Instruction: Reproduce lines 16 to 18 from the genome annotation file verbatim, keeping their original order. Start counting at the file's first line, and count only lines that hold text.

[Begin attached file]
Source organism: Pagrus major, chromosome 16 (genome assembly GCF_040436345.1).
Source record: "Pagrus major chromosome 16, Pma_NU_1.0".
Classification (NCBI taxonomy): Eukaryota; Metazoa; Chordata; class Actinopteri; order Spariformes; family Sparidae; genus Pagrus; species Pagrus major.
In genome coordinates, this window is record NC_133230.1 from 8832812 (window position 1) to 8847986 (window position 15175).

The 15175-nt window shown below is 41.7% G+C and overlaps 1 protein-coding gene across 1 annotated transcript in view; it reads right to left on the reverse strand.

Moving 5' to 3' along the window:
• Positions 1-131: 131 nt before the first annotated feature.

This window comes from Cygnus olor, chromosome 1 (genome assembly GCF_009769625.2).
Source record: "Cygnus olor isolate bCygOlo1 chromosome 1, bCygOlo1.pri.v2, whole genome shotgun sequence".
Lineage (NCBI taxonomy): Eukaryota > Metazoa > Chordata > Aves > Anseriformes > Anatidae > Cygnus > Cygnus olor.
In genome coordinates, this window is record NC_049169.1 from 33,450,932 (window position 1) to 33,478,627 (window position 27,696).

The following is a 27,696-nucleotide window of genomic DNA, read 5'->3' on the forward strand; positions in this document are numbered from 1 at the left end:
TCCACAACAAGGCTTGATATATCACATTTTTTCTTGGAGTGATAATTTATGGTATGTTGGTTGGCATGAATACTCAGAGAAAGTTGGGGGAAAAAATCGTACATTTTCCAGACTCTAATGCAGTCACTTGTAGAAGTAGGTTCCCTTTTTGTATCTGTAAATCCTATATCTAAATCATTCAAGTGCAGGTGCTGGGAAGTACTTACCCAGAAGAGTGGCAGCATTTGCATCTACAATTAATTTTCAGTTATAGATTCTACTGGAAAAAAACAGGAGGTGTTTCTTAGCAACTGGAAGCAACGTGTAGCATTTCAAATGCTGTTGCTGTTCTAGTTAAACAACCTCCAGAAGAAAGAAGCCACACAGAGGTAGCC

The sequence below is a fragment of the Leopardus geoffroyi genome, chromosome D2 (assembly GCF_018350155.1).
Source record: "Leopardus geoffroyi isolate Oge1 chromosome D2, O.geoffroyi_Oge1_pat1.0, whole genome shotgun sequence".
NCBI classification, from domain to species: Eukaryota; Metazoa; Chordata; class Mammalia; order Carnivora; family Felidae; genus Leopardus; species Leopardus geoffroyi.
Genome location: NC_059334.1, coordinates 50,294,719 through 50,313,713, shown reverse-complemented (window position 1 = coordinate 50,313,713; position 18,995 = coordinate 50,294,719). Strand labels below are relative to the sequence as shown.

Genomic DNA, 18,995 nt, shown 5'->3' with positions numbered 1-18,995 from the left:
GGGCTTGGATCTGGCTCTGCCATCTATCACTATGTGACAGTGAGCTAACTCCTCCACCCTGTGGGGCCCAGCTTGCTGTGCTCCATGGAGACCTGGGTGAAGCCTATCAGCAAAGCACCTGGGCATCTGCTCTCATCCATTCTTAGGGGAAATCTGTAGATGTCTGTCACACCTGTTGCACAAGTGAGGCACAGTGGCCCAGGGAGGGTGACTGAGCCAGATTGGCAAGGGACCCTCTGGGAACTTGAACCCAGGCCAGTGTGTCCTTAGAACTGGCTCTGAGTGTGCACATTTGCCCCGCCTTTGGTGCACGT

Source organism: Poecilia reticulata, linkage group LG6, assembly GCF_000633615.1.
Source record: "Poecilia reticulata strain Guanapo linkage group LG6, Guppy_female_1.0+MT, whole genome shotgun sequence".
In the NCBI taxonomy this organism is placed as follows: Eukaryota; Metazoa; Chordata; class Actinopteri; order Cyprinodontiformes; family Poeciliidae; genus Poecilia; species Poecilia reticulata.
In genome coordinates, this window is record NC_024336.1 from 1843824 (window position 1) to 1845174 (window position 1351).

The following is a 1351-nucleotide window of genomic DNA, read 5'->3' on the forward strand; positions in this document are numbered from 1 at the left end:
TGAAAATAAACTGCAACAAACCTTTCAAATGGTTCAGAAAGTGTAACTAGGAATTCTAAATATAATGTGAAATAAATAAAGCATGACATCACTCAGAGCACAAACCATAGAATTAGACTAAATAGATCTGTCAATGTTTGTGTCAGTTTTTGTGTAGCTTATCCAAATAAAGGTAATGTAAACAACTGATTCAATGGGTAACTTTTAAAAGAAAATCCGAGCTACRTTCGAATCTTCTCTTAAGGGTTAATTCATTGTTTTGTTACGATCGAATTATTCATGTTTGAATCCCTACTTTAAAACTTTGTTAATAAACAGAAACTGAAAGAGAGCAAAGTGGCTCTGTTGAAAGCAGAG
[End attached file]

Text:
NCBI classification, from domain to species: Eukaryota; Metazoa; Chordata; class Mammalia; order Carnivora; family Felidae; genus Leopardus; species Leopardus geoffroyi.
Genome location: NC_059334.1, coordinates 50,294,719 through 50,313,713, shown reverse-complemented (window position 1 = coordinate 50,313,713; position 18,995 = coordinate 50,294,719). Strand labels below are relative to the sequence as shown.

Genomic DNA, 18,995 nt, shown 5'->3' with positions numbered 1-18,995 from the left: